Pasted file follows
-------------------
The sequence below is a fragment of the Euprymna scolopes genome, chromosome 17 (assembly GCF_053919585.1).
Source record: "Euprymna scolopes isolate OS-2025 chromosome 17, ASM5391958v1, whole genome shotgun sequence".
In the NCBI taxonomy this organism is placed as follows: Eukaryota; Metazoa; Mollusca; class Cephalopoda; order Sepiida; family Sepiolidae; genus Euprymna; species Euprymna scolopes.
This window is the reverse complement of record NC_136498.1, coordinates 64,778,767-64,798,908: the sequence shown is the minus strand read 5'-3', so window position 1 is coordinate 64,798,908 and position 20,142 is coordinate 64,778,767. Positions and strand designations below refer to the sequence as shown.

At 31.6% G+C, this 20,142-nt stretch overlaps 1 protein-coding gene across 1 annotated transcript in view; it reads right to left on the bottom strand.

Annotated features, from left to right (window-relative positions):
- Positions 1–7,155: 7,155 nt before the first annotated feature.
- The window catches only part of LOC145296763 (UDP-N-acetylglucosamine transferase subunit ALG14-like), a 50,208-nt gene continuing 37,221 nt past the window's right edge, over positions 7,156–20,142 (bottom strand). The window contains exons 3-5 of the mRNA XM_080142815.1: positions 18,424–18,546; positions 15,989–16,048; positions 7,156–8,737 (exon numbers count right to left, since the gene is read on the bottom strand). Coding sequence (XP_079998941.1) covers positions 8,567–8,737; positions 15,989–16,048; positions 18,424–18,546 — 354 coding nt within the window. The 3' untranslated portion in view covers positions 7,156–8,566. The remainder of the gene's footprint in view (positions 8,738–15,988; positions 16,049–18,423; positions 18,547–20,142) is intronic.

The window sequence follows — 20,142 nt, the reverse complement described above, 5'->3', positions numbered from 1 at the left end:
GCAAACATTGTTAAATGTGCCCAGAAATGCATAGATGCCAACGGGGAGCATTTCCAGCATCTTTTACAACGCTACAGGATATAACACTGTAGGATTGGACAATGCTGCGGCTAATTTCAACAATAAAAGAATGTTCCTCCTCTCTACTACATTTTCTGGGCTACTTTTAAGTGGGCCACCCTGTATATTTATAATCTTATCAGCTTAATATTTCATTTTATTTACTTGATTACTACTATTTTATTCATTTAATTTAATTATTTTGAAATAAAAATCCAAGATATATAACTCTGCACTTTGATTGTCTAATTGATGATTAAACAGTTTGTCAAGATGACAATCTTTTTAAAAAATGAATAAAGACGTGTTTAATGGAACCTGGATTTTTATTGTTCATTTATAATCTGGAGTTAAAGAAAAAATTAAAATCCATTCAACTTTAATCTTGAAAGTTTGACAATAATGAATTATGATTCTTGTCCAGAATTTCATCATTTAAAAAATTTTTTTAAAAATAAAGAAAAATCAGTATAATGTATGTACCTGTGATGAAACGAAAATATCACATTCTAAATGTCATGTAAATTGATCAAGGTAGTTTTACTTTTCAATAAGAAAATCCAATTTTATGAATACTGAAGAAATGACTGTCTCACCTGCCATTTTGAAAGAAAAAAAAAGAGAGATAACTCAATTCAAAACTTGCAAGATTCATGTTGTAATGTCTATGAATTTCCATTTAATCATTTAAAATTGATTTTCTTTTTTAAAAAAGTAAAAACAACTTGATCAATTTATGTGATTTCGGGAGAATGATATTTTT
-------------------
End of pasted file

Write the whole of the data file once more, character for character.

The sequence below is a fragment of the Euprymna scolopes genome, chromosome 17 (assembly GCF_053919585.1).
Source record: "Euprymna scolopes isolate OS-2025 chromosome 17, ASM5391958v1, whole genome shotgun sequence".
In the NCBI taxonomy this organism is placed as follows: Eukaryota; Metazoa; Mollusca; class Cephalopoda; order Sepiida; family Sepiolidae; genus Euprymna; species Euprymna scolopes.
This window is the reverse complement of record NC_136498.1, coordinates 64,778,767-64,798,908: the sequence shown is the minus strand read 5'-3', so window position 1 is coordinate 64,798,908 and position 20,142 is coordinate 64,778,767. Positions and strand designations below refer to the sequence as shown.

At 31.6% G+C, this 20,142-nt stretch overlaps 1 protein-coding gene across 1 annotated transcript in view; it reads right to left on the bottom strand.

Annotated features, from left to right (window-relative positions):
- Positions 1–7,155: 7,155 nt before the first annotated feature.
- The window catches only part of LOC145296763 (UDP-N-acetylglucosamine transferase subunit ALG14-like), a 50,208-nt gene continuing 37,221 nt past the window's right edge, over positions 7,156–20,142 (bottom strand). The window contains exons 3-5 of the mRNA XM_080142815.1: positions 18,424–18,546; positions 15,989–16,048; positions 7,156–8,737 (exon numbers count right to left, since the gene is read on the bottom strand). Coding sequence (XP_079998941.1) covers positions 8,567–8,737; positions 15,989–16,048; positions 18,424–18,546 — 354 coding nt within the window. The 3' untranslated portion in view covers positions 7,156–8,566. The remainder of the gene's footprint in view (positions 8,738–15,988; positions 16,049–18,423; positions 18,547–20,142) is intronic.

The window sequence follows — 20,142 nt, the reverse complement described above, 5'->3', positions numbered from 1 at the left end:
GCAAACATTGTTAAATGTGCCCAGAAATGCATAGATGCCAACGGGGAGCATTTCCAGCATCTTTTACAACGCTACAGGATATAACACTGTAGGATTGGACAATGCTGCGGCTAATTTCAACAATAAAAGAATGTTCCTCCTCTCTACTACATTTTCTGGGCTACTTTTAAGTGGGCCACCCTGTATATTTATAATCTTATCAGCTTAATATTTCATTTTATTTACTTGATTACTACTATTTTATTCATTTAATTTAATTATTTTGAAATAAAAATCCAAGATATATAACTCTGCACTTTGATTGTCTAATTGATGATTAAACAGTTTGTCAAGATGACAATCTTTTTAAAAAATGAATAAAGACGTGTTTAATGGAACCTGGATTTTTATTGTTCATTTATAATCTGGAGTTAAAGAAAAAATTAAAATCCATTCAACTTTAATCTTGAAAGTTTGACAATAATGAATTATGATTCTTGTCCAGAATTTCATCATTTAAAAAATTTTTTTAAAAATAAAGAAAAATCAGTATAATGTATGTACCTGTGATGAAACGAAAATATCACATTCTAAATGTCATGTAAATTGATCAAGGTAGTTTTACTTTTCAATAAGAAAATCCAATTTTATGAATACTGAAGAAATGACTGTCTCACCTGCCATTTTGAAAGAAAAAAAAAGAGAGATAACTCAATTCAAAACTTGCAAGATTCATGTTGTAATGTCTATGAATTTCCATTTAATCATTTAAAATTGATTTTCTTTTTTAAAAAAGTAAAAACAACTTGATCAATTTATGTGATTTCGGGAGAATGATATTTTT